Global tourism rebounds despite economic headwinds

Total emissions in the sector were only 8.1% in 2019 globally
Global tourism rebounds despite economic headwinds
Image from the event

Global travel and tourism executives have urged governments around the world to prioritize the industry, which is expected to outperform global economic growth and create millions of jobs over the next decade, as geopolitical threats and recession fears weigh on the “fragile” global economy.

This position was launched by the President and CEO of the World Travel and Tourism Council (WTTC) Julia Simpson at the twenty-second World Travel and Tourism Council (WTTC) World Summit, held in Riyadh under the theme “Travelling for a Better Future”. It is the largest of its kind in the history of the Council’s summits, with more than three thousand participants, attended by 57 ministers of tourism from countries around the world, and will continue until the first of December 2022.

Global tourism faces significant challenges today, including high inflation, geopolitical insecurity, the climate emergency, and a resurgence of COVID in China.

But a survey by the World Travel & Tourism Council showed that around 63 percent of those surveyed said they were planning a leisure trip in the next 12 months, suggesting that international travel demand is now at its highest level since the start of the pandemic.

“The travel and tourism sector needs to be taken more seriously by governments, which have often neglected the industry, as evidenced by the chaotic response to safely reopening international borders during the Covid pandemic,” Simpson said.

The travel and tourism sector is expected to grow by 5.8 percent annually over the next ten years, ahead of global GDP growth of 2.7 percent annually, and to contribute to the creation of 126 million new jobs by 2032, according to the World Travel and Tourism Council.

The Council also expects the global tourism and travel sector to regain during the next year pre-Corona pandemic levels, knowing that during the 11 months of this year it achieved about $8.7 trillion, compared to $9 trillion in 2019.

International tourism also witnessed a strong recovery in the first five months of this year, with about 250 million tourists, compared to 77 million for the same period in 2021, which means that the sector recovered by 46 percent compared to pre-pandemic levels in 2019.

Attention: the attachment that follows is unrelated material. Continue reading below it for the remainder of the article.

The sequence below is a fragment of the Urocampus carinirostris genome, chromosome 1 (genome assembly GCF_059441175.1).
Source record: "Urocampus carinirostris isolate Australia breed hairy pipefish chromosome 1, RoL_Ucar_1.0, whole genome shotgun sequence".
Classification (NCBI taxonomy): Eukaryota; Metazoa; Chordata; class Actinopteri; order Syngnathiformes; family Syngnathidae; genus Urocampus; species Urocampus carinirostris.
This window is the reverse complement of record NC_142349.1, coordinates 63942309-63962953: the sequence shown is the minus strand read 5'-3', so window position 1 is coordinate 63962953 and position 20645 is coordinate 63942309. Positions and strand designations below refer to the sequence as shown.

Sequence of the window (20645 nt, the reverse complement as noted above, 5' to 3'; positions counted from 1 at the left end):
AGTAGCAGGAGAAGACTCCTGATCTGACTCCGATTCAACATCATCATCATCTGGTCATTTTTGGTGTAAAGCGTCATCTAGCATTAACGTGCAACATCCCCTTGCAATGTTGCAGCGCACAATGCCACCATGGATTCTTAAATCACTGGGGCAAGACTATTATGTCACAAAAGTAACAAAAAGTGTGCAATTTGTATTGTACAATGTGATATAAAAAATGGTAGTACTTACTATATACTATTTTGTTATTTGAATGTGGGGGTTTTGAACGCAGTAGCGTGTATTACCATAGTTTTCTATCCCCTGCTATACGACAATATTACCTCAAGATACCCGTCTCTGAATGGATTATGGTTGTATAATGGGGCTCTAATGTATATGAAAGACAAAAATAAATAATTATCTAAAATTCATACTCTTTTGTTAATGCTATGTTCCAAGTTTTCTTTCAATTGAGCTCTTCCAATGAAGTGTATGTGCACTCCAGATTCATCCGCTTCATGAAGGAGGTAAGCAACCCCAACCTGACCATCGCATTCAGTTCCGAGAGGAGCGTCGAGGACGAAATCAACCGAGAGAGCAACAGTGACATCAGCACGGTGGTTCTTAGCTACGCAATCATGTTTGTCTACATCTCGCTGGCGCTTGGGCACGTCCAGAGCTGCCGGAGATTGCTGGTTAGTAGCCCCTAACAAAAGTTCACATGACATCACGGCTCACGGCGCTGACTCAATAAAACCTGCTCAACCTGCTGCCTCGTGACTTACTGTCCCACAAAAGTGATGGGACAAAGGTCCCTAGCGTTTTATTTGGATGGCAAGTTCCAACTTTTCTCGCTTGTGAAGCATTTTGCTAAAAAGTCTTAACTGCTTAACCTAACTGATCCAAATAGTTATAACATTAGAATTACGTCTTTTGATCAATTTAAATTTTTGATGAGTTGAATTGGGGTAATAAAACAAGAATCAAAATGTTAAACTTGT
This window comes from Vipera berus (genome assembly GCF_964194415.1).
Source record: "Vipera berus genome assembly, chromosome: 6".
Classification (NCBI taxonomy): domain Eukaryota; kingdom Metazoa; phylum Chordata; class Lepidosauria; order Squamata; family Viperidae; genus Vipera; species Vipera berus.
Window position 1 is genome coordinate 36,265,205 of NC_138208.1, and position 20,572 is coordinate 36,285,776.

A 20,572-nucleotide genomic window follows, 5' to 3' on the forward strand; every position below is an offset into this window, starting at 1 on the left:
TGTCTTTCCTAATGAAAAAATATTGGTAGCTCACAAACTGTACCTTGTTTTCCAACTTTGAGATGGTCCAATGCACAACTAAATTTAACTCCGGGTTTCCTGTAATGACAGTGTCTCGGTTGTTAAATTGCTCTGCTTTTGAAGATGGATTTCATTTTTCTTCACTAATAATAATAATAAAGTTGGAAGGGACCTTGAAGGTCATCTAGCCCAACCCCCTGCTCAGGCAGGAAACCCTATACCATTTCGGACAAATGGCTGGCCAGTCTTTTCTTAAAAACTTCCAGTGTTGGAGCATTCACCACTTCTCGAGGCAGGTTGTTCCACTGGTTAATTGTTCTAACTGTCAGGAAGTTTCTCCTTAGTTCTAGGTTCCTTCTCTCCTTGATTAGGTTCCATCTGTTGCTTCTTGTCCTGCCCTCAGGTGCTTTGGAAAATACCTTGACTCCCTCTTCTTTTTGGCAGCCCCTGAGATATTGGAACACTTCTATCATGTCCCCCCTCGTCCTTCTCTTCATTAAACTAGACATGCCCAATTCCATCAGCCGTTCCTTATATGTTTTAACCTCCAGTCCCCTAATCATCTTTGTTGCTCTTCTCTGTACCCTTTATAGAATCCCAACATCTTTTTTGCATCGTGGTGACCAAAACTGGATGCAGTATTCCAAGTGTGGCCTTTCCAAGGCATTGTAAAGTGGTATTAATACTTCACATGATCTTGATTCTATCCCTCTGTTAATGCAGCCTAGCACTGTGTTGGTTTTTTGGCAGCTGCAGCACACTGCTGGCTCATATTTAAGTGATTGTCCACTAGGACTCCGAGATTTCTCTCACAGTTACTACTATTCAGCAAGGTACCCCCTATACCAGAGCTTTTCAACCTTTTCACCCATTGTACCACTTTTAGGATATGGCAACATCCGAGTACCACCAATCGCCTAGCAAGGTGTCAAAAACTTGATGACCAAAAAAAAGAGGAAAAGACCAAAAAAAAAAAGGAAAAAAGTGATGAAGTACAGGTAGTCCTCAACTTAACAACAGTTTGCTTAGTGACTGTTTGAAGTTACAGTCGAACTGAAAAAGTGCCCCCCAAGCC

Based on the council’s statements, Simpson addressed governments around the world, saying: “Take travel and tourism seriously. Because we can help you. Today’s bookings are very strong, the demand for travel is outstripping supply, and we have high jobs and record savings, waiting for China to reopen. But too often our sector has been neglected.” 

Tourism & Environment


During the summit, the World Travel & Tourism Council (WTTC) unveiled environmental and social research on the climate footprint of the global travel and tourism industry. Environmental and social research covers 185 countries on all continents of the world and is the first of its kind at the international level, and its data will be updated annually.

Previous estimates suggested that the global travel and tourism sector was responsible for up to 11 percent of all greenhouse gas emissions. However, research by the World Travel & Tourism Council showed that in 2019 the sector’s total greenhouse gas emissions were just 8.1 percent globally.

The disparity between the sector’s continued economic growth and the continued decline in its climate footprint between 2010 and 2019 is evidence that the travel and tourism sector has managed to achieve economic growth completely separate from greenhouse gas emissions.

These emissions have continued to decline continuously since 2010 as a result of technological developments, as well as the introduction of a number of energy efficiency measures into activities within the sector. Between 2010 and 2019, the GDP of the travel and tourism sector grew at a rate of 4.3 percent per year, while its environmental impact increased by only 2.4 percent.

“Travel and tourism are making great strides to decarbonize, but governments must set the framework. We need a big focus on increasing the production of sustainable aviation fuel with government incentives. The technology is there. We also need greater use of renewable energy in our national grids,” Simpson said.

“Every decision, every change, will lead to a better and brighter future for all.”

Al-Falih: Tourism affects all sectors of the economy


Saudi Investment Minister Khalid al-Falih said tourism affects all sectors of the economy.

“We should not measure it only by the total number of a percentage of GDP. We saw during the pandemic that if the sector loses, everyone loses… And the indirect effect is completely unbelievable. Tourism is part of economic diversification and we are investing in it for the common good.”

During the summit, Saudi Tourism Minister Ahmed Al-Khatib announced the signing of 50 agreements and memorandums of understanding between Saudi Arabia and other parties exceeding $50 billion.

“As part of the Saudi Green Initiative, we launched more than 60 initiatives last year to do so. The first wave of initiatives represents more than $186 billion in investments in the green economy,” Khatib said.

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